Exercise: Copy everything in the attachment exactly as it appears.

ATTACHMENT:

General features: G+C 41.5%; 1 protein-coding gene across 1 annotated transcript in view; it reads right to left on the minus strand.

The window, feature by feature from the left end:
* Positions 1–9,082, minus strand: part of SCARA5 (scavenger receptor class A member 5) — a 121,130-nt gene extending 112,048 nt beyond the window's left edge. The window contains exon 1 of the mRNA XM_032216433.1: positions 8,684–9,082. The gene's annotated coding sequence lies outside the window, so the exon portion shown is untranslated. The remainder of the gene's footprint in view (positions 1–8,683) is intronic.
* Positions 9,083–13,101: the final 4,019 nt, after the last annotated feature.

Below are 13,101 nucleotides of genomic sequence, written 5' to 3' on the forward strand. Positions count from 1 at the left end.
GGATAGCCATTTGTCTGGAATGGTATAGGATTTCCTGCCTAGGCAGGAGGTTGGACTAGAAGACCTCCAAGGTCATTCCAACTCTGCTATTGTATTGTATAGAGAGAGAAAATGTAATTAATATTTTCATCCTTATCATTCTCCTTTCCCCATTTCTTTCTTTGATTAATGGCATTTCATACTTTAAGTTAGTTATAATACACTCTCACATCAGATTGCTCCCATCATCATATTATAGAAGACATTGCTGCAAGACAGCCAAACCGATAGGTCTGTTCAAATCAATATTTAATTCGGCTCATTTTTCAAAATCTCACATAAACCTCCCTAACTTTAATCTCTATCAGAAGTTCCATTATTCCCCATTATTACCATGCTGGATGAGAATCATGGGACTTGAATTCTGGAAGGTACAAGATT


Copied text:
General features: G+C 41.5%; 1 protein-coding gene across 1 annotated transcript in view; it reads right to left on the minus strand.

The window, feature by feature from the left end:
* Positions 1–9,082, minus strand: part of SCARA5 (scavenger receptor class A member 5) — a 121,130-nt gene extending 112,048 nt beyond the window's left edge. The window contains exon 1 of the mRNA XM_032216433.1: positions 8,684–9,082. The gene's annotated coding sequence lies outside the window, so the exon portion shown is untranslated. The remainder of the gene's footprint in view (positions 1–8,683) is intronic.
* Positions 9,083–13,101: the final 4,019 nt, after the last annotated feature.

Below are 13,101 nucleotides of genomic sequence, written 5' to 3' on the forward strand. Positions count from 1 at the left end.
GGATAGCCATTTGTCTGGAATGGTATAGGATTTCCTGCCTAGGCAGGAGGTTGGACTAGAAGACCTCCAAGGTCATTCCAACTCTGCTATTGTATTGTATAGAGAGAGAAAATGTAATTAATATTTTCATCCTTATCATTCTCCTTTCCCCATTTCTTTCTTTGATTAATGGCATTTCATACTTTAAGTTAGTTATAATACACTCTCACATCAGATTGCTCCCATCATCATATTATAGAAGACATTGCTGCAAGACAGCCAAACCGATAGGTCTGTTCAAATCAATATTTAATTCGGCTCATTTTTCAAAATCTCACATAAACCTCCCTAACTTTAATCTCTATCAGAAGTTCCATTATTCCCCATTATTACCATGCTGGATGAGAATCATGGGACTTGAATTCTGGAAGGTACAAGATT